First, choose your fabrics…..

A couple of modern ones and a very pretty retro (I’m guessing 1980s!) floral in the foreground.

I tend to be a little “free form” with my sewing, so I trimmed the pieces to roughly equal sizes with pinking shears then sewed them together in pairs on my machine to make two sides of the bag. I placed the sides right sides together then stitched round on 3 sides to make the bag shape, stopping just short of the top on both sides to leave a gap for the drawstring. I clipped the corners then turned the bag through and pressed thoroughly. To make the drawstring casing I folded the top edge down about 1 inch all round (leaving that little gap I’d left in the seams to make a hole on each side) then top stitched ¬†all the way round to make a channel. I made a couple of drawstrings from scrap strips of fabric by folding two sides over to the middle and zigzag stitching in place. Finally I threaded the drawstrings through the casing and knotted them to keep them in place.

I was pretty pleased with the finished product!

As was Small, and her gym teacher!

Charity Supported


  • Fabric and haberdashery, cost approx ¬£5
  • Value after work….I only used a tiny amount of the fabric for this project and I’ve seen similar bespoke items for sale on Etsy for ¬£10- ¬£15 or more!

Pretty dresses for a pretty girl, and a bag of tricks

One of the things I really enjoy about visiting a new town is the opportunity to visit a new charity shop or two! A summer day out to Bekonscot gave us the opportunity to explore not only the model village but the real village of Beaconsfield as well. As usual my attention turned to charity shops and, after something of a false start involving some overpriced Lego, I managed to find my haul!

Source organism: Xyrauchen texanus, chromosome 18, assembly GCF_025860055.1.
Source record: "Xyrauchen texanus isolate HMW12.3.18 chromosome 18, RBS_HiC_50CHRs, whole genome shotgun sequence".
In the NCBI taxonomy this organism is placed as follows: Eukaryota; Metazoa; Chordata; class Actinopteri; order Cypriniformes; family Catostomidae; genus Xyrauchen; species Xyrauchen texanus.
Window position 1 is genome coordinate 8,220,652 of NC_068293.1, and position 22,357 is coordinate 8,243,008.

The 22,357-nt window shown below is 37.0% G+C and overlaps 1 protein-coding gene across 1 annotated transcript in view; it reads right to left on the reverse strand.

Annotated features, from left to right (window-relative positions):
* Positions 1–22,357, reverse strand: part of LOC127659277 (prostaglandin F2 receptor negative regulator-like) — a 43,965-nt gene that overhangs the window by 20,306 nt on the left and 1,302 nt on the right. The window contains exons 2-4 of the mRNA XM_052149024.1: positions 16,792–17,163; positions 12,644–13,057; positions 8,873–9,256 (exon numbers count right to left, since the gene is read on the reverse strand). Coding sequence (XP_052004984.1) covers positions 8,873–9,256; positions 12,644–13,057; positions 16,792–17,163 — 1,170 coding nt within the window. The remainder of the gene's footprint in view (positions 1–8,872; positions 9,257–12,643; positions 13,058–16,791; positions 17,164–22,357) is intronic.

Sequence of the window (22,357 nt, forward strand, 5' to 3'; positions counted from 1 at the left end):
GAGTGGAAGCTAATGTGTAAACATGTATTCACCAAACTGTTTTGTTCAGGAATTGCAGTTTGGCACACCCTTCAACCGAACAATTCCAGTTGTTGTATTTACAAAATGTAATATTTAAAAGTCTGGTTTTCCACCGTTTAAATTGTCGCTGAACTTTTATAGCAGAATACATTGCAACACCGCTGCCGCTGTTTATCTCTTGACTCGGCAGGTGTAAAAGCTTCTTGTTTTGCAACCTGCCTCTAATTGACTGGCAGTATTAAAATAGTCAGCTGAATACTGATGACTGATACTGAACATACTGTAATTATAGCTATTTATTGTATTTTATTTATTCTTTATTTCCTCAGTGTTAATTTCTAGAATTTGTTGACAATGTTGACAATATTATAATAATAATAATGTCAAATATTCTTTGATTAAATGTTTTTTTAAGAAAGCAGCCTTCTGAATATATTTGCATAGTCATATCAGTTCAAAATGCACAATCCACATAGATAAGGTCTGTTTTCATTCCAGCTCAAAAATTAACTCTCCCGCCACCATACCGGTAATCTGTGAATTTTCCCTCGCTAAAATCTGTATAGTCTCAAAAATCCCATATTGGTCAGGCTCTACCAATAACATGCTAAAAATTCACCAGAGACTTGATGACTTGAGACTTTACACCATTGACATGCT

Here’s Small showing off her pretty Sugar Pink dress!

And here she is with her jersey Next dress. She adores this one – it’s so pretty and comfortable. Oh yes and that is Phill Jupitus right there in the pic #namedropper!

Just as I was about to land my items on the counter to pay, my eye was drawn to a familiar little dog in amongst the bags. A quick rummage revealed a little Radley bag in need of a new loving home. It was in a bit of a sorry grubby state but for ¬£4 I thought it was worth a gamble. Unfortunately I didn’t manage to get a “before” shot, but this is how it looked after a run through the washing machine! It was something of a tense half hour (something akin to being an expectant father, I imagine!) but it all went OK and my baby was safely delivered in a reasonable condition!

Charity Supported


  • Sugar Pink dress – cost ¬£1, cost new about ¬£12
  • Next dress – cost ¬£1, cost new about ¬£10
  • Radley bag – cost ¬£4, cost new about ¬£100 (although probably not worth quite that much in its current condition!)
  • Total cost ¬£6, total new price up to ¬£122


I’ve got to confess….these days the suggestion of a day out anywhere usually has me tapping away on my phone to check out two things: Geocaches and charity shops! This Saturday’s excursion was no different. As a family we’ve been feeling the love for Roald Dahl during his centenary year so we decided to round it off with a trip to Great Missenden and the Roald Dahl Museum and Story Centre.